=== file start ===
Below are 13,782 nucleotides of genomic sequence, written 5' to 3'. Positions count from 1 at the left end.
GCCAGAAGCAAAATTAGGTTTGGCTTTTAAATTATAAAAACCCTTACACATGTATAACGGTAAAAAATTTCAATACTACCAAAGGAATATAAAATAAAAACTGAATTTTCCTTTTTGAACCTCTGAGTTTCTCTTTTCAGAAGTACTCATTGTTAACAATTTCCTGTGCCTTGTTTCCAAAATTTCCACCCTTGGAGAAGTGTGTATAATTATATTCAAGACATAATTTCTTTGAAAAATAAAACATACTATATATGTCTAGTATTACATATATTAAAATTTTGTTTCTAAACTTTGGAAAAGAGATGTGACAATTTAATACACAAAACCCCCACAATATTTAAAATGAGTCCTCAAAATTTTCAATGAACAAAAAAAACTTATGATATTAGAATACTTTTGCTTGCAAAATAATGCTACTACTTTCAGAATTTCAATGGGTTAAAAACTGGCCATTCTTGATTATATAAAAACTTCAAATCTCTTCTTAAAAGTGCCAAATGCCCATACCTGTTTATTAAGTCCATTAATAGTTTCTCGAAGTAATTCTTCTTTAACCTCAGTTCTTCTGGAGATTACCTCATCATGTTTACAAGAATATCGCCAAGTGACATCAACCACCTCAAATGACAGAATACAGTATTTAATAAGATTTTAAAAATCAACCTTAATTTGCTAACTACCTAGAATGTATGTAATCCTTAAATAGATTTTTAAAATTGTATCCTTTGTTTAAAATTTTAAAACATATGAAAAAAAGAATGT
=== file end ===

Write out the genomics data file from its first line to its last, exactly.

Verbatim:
Below are 13,782 nucleotides of genomic sequence, written 5' to 3'. Positions count from 1 at the left end.
GCCAGAAGCAAAATTAGGTTTGGCTTTTAAATTATAAAAACCCTTACACATGTATAACGGTAAAAAATTTCAATACTACCAAAGGAATATAAAATAAAAACTGAATTTTCCTTTTTGAACCTCTGAGTTTCTCTTTTCAGAAGTACTCATTGTTAACAATTTCCTGTGCCTTGTTTCCAAAATTTCCACCCTTGGAGAAGTGTGTATAATTATATTCAAGACATAATTTCTTTGAAAAATAAAACATACTATATATGTCTAGTATTACATATATTAAAATTTTGTTTCTAAACTTTGGAAAAGAGATGTGACAATTTAATACACAAAACCCCCACAATATTTAAAATGAGTCCTCAAAATTTTCAATGAACAAAAAAAACTTATGATATTAGAATACTTTTGCTTGCAAAATAATGCTACTACTTTCAGAATTTCAATGGGTTAAAAACTGGCCATTCTTGATTATATAAAAACTTCAAATCTCTTCTTAAAAGTGCCAAATGCCCATACCTGTTTATTAAGTCCATTAATAGTTTCTCGAAGTAATTCTTCTTTAACCTCAGTTCTTCTGGAGATTACCTCATCATGTTTACAAGAATATCGCCAAGTGACATCAACCACCTCAAATGACAGAATACAGTATTTAATAAGATTTTAAAAATCAACCTTAATTTGCTAACTACCTAGAATGTATGTAATCCTTAAATAGATTTTTAAAATTGTATCCTTTGTTTAAAATTTTAAAACATATGAAAAAAAGAATGT